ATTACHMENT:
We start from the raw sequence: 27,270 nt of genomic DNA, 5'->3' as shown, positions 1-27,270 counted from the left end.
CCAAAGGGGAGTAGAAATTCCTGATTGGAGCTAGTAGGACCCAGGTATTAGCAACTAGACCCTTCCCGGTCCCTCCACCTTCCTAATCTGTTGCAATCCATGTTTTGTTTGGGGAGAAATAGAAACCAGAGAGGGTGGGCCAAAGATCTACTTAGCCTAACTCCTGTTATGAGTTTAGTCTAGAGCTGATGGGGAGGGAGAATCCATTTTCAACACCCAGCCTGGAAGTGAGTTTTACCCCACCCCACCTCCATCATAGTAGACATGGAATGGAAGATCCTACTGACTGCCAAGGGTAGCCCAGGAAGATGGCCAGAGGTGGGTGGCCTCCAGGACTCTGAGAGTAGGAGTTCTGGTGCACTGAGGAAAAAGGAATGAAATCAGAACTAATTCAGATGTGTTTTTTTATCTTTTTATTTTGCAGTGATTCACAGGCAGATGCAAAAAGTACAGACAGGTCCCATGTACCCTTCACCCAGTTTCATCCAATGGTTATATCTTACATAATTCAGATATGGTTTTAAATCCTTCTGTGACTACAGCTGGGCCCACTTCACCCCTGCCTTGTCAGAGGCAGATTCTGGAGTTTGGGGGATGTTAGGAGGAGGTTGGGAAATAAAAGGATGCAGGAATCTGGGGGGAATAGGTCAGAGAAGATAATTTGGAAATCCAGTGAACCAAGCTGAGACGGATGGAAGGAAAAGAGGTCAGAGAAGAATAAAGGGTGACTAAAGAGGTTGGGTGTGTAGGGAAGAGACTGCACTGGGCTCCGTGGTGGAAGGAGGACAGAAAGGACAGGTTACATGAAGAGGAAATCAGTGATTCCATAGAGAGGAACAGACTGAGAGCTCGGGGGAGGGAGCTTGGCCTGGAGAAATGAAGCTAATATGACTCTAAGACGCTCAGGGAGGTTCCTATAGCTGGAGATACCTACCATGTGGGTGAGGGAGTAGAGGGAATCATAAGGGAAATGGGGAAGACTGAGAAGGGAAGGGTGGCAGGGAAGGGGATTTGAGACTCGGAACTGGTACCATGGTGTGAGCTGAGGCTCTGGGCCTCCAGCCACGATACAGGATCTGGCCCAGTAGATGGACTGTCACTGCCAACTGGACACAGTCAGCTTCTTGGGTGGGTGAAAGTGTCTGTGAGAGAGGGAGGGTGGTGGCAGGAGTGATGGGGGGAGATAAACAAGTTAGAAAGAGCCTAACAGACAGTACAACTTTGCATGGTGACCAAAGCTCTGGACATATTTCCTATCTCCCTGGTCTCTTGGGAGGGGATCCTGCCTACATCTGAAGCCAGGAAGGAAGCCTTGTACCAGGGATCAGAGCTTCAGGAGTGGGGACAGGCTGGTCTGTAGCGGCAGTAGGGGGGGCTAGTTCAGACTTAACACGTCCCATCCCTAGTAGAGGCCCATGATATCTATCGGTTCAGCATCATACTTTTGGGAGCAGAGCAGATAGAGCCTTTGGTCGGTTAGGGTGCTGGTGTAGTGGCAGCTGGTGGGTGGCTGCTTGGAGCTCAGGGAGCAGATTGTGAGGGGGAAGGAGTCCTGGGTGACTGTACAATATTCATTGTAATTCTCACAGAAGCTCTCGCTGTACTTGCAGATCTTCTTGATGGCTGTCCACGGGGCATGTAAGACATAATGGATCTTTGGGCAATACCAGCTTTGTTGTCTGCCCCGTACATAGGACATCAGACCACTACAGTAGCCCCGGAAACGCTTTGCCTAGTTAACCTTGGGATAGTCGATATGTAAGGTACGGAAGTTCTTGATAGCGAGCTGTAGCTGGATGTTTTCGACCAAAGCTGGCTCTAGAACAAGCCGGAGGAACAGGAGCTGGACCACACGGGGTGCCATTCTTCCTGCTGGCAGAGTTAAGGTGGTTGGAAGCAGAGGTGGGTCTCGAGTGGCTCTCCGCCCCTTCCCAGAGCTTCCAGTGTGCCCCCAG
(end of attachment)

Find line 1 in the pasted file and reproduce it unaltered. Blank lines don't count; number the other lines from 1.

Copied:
We start from the raw sequence: 27,270 nt of genomic DNA, 5'->3' as shown, positions 1-27,270 counted from the left end.